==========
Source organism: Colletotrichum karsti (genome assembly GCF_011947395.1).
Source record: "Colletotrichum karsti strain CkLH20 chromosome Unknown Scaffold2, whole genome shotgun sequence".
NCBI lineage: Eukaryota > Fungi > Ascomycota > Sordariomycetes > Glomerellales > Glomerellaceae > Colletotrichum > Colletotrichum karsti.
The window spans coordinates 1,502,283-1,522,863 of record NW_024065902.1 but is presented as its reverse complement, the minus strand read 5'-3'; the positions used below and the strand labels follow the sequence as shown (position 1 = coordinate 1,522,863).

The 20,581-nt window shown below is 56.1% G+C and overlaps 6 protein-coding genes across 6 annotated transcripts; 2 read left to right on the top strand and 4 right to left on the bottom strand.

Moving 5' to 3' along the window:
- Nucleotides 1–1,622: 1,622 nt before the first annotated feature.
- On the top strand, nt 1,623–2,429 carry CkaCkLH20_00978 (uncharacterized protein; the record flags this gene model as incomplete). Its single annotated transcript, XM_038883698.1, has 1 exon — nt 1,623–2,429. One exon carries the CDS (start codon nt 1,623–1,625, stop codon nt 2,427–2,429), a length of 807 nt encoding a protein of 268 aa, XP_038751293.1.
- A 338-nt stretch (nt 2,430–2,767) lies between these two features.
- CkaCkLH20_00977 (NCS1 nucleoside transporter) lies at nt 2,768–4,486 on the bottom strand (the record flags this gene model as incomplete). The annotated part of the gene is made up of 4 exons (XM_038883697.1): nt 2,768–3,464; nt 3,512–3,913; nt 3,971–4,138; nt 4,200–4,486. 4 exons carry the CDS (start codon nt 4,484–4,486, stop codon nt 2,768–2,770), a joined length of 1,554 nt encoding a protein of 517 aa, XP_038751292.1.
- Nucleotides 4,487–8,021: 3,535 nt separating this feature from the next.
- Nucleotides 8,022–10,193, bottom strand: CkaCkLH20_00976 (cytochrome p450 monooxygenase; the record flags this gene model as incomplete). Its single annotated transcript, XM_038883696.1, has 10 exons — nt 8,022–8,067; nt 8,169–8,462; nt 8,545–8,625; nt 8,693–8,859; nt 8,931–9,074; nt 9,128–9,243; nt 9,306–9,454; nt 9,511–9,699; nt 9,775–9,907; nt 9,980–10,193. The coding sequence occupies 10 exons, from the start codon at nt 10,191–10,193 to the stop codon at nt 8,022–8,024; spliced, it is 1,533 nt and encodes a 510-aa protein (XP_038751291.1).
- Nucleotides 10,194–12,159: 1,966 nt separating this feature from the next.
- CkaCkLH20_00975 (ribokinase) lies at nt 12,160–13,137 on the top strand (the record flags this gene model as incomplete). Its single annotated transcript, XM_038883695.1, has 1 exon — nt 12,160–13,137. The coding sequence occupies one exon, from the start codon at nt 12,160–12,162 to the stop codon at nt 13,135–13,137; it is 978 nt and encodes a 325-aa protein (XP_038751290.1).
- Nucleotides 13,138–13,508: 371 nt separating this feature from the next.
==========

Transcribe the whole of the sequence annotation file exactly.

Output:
Source organism: Colletotrichum karsti (genome assembly GCF_011947395.1).
Source record: "Colletotrichum karsti strain CkLH20 chromosome Unknown Scaffold2, whole genome shotgun sequence".
NCBI lineage: Eukaryota > Fungi > Ascomycota > Sordariomycetes > Glomerellales > Glomerellaceae > Colletotrichum > Colletotrichum karsti.
The window spans coordinates 1,502,283-1,522,863 of record NW_024065902.1 but is presented as its reverse complement, the minus strand read 5'-3'; the positions used below and the strand labels follow the sequence as shown (position 1 = coordinate 1,522,863).

The 20,581-nt window shown below is 56.1% G+C and overlaps 6 protein-coding genes across 6 annotated transcripts; 2 read left to right on the top strand and 4 right to left on the bottom strand.

Moving 5' to 3' along the window:
- Nucleotides 1–1,622: 1,622 nt before the first annotated feature.
- On the top strand, nt 1,623–2,429 carry CkaCkLH20_00978 (uncharacterized protein; the record flags this gene model as incomplete). Its single annotated transcript, XM_038883698.1, has 1 exon — nt 1,623–2,429. One exon carries the CDS (start codon nt 1,623–1,625, stop codon nt 2,427–2,429), a length of 807 nt encoding a protein of 268 aa, XP_038751293.1.
- A 338-nt stretch (nt 2,430–2,767) lies between these two features.
- CkaCkLH20_00977 (NCS1 nucleoside transporter) lies at nt 2,768–4,486 on the bottom strand (the record flags this gene model as incomplete). The annotated part of the gene is made up of 4 exons (XM_038883697.1): nt 2,768–3,464; nt 3,512–3,913; nt 3,971–4,138; nt 4,200–4,486. 4 exons carry the CDS (start codon nt 4,484–4,486, stop codon nt 2,768–2,770), a joined length of 1,554 nt encoding a protein of 517 aa, XP_038751292.1.
- Nucleotides 4,487–8,021: 3,535 nt separating this feature from the next.
- Nucleotides 8,022–10,193, bottom strand: CkaCkLH20_00976 (cytochrome p450 monooxygenase; the record flags this gene model as incomplete). Its single annotated transcript, XM_038883696.1, has 10 exons — nt 8,022–8,067; nt 8,169–8,462; nt 8,545–8,625; nt 8,693–8,859; nt 8,931–9,074; nt 9,128–9,243; nt 9,306–9,454; nt 9,511–9,699; nt 9,775–9,907; nt 9,980–10,193. The coding sequence occupies 10 exons, from the start codon at nt 10,191–10,193 to the stop codon at nt 8,022–8,024; spliced, it is 1,533 nt and encodes a 510-aa protein (XP_038751291.1).
- Nucleotides 10,194–12,159: 1,966 nt separating this feature from the next.
- CkaCkLH20_00975 (ribokinase) lies at nt 12,160–13,137 on the top strand (the record flags this gene model as incomplete). Its single annotated transcript, XM_038883695.1, has 1 exon — nt 12,160–13,137. The coding sequence occupies one exon, from the start codon at nt 12,160–12,162 to the stop codon at nt 13,135–13,137; it is 978 nt and encodes a 325-aa protein (XP_038751290.1).
- Nucleotides 13,138–13,508: 371 nt separating this feature from the next.